Hello all and thank you for reading Paul’s Tech Talk on The ChipWIN Blog!
This article is the second part of an issue on the spicy topic of PSG Chip Overclocking. In the first part, we tackled the basic theory behind what overclocking could achieve on an NES when ticks sped up enough to reach into the audio range. Today, we’re going to try and be more specific, and try out some practical examples on Gameboy.
While audio range speeds can be achieved at high tempos on stock LSDJ, we’re going to try and venture beyond that, thanks to the very unique test build of LSDJ: 5.3.5_4x, which multiplies tempo by FOUR.
Let’s dive in!
Precautions and ease of use.
As I’ve said at the end of Part 1: 4x is a very temperamental version and hasn’t been thoroughly tested. Here are a few pieces of advice I can give you after testing out the rom for a bit, in order to adapt to this very different workflow.
This version uses software overclocking, which means that LSDJ runs 4x as fast, while the CPU stays the same. Out of precaution, I would then recommend that you use an emulator to try it out. It’s unlikely that your hardware could be damaged but we don’t know, and corrupted saves are never fun. If you do want to try it out on hardware, do not use a DMG. Prefer a Gameboy Color at least.
When trying sounds out, I would also suggest to always start at tempo 80 and work your way up until you feel the GB starts to choke. If you don’t, the rom will either crash, or crawl to a halt and require a reset. Other things you can do to ease up CPU load is to work in single channels, or mute the others with [B+Select] while you’re tweaking.
We’re going to tackle CPU-intensive techniques, on a CPU-intensive rom so do proceed with parcimony. Hi-freq V commands are a very cool way to play with simili-FM and extra osc techniques, but they are very demanding in terms of processing power. I would suggest that you think twice before using them on top of other extra osc techniques. And if you do, try to maintain a low tempo setting.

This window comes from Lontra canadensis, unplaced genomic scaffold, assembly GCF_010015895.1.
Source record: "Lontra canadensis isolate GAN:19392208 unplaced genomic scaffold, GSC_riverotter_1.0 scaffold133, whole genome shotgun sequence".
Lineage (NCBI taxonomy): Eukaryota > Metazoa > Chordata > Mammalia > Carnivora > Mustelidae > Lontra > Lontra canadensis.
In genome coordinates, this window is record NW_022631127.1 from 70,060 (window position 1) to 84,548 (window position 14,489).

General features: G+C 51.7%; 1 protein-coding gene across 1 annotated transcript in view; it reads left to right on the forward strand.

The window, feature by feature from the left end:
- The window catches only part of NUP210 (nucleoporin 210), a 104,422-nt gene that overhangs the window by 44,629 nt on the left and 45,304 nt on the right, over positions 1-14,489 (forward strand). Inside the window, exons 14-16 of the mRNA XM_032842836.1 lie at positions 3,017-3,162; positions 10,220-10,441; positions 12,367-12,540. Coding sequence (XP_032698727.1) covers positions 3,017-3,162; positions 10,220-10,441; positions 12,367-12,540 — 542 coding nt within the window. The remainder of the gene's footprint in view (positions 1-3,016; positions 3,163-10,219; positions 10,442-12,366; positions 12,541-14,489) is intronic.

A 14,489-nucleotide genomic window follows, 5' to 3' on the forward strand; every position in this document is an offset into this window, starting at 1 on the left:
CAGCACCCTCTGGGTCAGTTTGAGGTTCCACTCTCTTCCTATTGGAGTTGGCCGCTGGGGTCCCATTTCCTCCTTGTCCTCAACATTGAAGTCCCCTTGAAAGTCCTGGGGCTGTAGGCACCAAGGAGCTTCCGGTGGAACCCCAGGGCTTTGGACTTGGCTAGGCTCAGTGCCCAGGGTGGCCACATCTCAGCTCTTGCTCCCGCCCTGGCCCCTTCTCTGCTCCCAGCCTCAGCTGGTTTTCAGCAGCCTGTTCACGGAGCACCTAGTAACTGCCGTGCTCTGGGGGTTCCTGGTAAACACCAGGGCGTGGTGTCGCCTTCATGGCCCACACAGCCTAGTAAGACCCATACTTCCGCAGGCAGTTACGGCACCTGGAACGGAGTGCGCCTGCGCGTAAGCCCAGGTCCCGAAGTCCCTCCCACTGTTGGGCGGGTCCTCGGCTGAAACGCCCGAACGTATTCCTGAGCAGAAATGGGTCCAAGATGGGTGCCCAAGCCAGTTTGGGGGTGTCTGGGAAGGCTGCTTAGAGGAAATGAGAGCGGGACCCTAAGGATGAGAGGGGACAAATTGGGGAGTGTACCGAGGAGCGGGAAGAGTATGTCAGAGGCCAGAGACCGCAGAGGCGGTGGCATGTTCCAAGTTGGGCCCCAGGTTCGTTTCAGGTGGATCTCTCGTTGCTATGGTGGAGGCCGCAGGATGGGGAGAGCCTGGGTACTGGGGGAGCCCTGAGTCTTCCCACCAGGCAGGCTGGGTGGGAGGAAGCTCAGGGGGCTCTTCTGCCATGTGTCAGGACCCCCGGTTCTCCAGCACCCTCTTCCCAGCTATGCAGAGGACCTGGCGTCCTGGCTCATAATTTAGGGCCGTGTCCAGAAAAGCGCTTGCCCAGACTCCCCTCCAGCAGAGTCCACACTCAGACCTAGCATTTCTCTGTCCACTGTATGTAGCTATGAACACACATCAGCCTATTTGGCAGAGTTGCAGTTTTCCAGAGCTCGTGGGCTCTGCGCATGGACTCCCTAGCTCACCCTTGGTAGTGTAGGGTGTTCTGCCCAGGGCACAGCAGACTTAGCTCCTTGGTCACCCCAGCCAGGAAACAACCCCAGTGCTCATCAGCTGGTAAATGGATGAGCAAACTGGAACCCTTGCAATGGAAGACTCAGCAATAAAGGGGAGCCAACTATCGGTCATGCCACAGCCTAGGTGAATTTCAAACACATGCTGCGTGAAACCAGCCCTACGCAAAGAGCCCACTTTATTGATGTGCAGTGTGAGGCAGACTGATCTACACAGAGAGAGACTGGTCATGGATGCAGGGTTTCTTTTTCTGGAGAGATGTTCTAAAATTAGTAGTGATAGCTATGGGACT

Finally, here’s a piece of workflow advice that I think applies to LSDJ as a whole, but should prove extra useful in this version: use Grooves to your advantage. What I suggest is that you map each Groove to its corresponding tick count. Groove 01 would then be 1 tick per step, Groove 02 would be 2 ticks per step and so on, up to F. You still have a lot of customizeable grooves after that if you want to play with dyssymmetry or swing.
Using C (12) ticks per step as your main groove instead of 6 should also help you navigate phrases more easily. Finally, you’ll find that at these speeds, ticks can exceed the screen refresh rate, and tables can end up very hard to follow. Using G commands in tables to control their speed will help tremendously.
Extra Oscillator Pulse Bass: The Nitty Gritty
Ok, enough babble. Let’s get funky. Here are some cool techniques you can do with the 4x version. Let’s focus on the Pulse channels first.
Very similarly to what we did in the first part of this article with Famitracker, we can achieve a low rumble in LSDJ by creating an extra oscillator with ticks and clicks. The frequency of ticks in Hertz can be roughly calculated by Multiplying Tempo by 0.4. At tempo 80, LSDJ actually runs at 320 “bpm”. This means ticks will have a base frequency of 128 Hz, just a bit below C3.